Last month, 20 police and public safety executives from Georgia and Tennessee spent two weeks training in Israel as part of the 30th annual peer-to-peer executive training program of the Georgia International Law Enforcement Exchange.
A joint project of Georgia State University and international, federal, state and local law enforcement, GILEE also partners with the Israeli police. Participants met with Avshalom Peled, deputy Israeli police commissioner.
The delegation included 12 police chiefs and command staff from the state of Georgia, three Georgia sheriffs, the director of the Georgia Public Safety Training Center, a deputy Georgia Department of Public Safety commissioner and a senior Tennessee law-enforcement official.
Michael Register, director of the Georgia Bureau of Investigation, an independent state agency, was the delegation head. He told JNS that the program offers a “tremendous opportunity” for enhancing overall community relations and security knowledge.
“I was able to see first hand not only the beautiful country of Israel, but also how the Israeli police work to ensure the safety of their citizens,” Register said. “Their efforts are synchronized and portray an effective strategy of community engagement and cultural inclusiveness, integrated with technology and innovative operational methodologies.”
The program helped Register grow professionally, broaden his understanding of the issues confronting Israel and “validated the need for a multifaceted approach concerning the complex public safety issues we face in today’s world,” he told JNS.
Participants learned about new policing and public safety technologies, and about making neighborhoods, including minority ones, safer through community policing.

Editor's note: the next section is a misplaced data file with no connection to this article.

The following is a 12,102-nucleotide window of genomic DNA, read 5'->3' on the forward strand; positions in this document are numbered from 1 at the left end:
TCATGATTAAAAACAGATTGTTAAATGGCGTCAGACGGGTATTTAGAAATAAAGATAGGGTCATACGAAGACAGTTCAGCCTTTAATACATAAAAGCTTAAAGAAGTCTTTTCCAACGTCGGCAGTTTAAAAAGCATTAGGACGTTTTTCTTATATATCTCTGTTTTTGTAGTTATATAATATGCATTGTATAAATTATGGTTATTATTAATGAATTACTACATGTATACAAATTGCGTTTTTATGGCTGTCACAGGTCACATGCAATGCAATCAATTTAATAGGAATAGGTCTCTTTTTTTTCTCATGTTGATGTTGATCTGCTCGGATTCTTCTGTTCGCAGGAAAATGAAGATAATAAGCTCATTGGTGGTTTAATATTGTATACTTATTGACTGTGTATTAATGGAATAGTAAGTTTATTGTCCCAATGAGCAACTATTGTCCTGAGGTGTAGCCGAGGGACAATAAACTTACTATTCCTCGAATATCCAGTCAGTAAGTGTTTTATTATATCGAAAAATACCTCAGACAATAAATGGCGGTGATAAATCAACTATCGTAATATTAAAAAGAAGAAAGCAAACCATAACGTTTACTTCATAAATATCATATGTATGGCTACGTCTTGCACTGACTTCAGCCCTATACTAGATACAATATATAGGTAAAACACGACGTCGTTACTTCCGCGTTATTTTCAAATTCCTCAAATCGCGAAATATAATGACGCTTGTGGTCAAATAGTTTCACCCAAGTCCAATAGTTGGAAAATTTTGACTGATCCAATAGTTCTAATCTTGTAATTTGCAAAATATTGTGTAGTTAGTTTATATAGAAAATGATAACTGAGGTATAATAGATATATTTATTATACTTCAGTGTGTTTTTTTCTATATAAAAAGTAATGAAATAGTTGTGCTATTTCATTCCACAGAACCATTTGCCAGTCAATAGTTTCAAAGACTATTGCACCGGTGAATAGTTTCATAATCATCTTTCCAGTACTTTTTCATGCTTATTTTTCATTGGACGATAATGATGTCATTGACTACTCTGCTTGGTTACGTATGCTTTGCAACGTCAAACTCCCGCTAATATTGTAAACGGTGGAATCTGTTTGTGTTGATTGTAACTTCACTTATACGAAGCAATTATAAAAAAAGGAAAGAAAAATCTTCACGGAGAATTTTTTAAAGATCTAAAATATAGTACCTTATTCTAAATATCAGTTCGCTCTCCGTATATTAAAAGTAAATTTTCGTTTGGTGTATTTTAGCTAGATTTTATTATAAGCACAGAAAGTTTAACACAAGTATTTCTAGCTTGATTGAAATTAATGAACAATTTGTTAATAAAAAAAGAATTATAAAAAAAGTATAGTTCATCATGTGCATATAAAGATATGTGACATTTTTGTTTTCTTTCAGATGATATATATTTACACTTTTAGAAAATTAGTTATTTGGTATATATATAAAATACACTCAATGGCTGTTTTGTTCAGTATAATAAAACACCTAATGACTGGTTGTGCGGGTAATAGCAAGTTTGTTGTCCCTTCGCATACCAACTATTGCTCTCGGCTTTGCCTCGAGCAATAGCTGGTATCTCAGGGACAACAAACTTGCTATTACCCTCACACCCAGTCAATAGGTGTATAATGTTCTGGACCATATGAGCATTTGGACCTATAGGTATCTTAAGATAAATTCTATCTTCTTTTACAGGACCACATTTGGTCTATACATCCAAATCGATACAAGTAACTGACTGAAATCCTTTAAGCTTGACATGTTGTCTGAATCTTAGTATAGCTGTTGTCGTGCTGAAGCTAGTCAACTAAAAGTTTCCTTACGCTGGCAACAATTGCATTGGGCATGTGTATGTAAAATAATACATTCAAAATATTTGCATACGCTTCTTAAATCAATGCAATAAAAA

GILEE’s more than 30 years of leadership development programs are particularly relevant to Jewish communities, Robert Friedmann, criminal justice professor emeritus at Georgia State University and founding GILEE director, told JNS.
Participants learn about Israeli history and demographics, which “in turn helps them better understand and be sensitive to the needs of the Jewish community,” Friedmann said. He noted the importance of that sensitivity as antisemitic attacks have increased.
“They learn about community policing and then implement it with respect to Jewish and other minorities,” he said. “Eventually, this is what policing in democracies is all about: providing public safety while protecting civil rights and liberties.”
Prior to the group’s departure for Israel, it heard from John King, Georgia’s insurance and safety fire commissioner, who is a former GILEE delegate and who delivered a keynote to the new group.
“This will be the most impactful professional experience in your law enforcement career,” he told the group. “This experience has forged relationships that will last a lifetime. You’re going to be exposed to something truly extraordinary. It’s important that you think now about what you’re going to bring back, how you’re going to share your knowledge. You have a responsibility to give back.”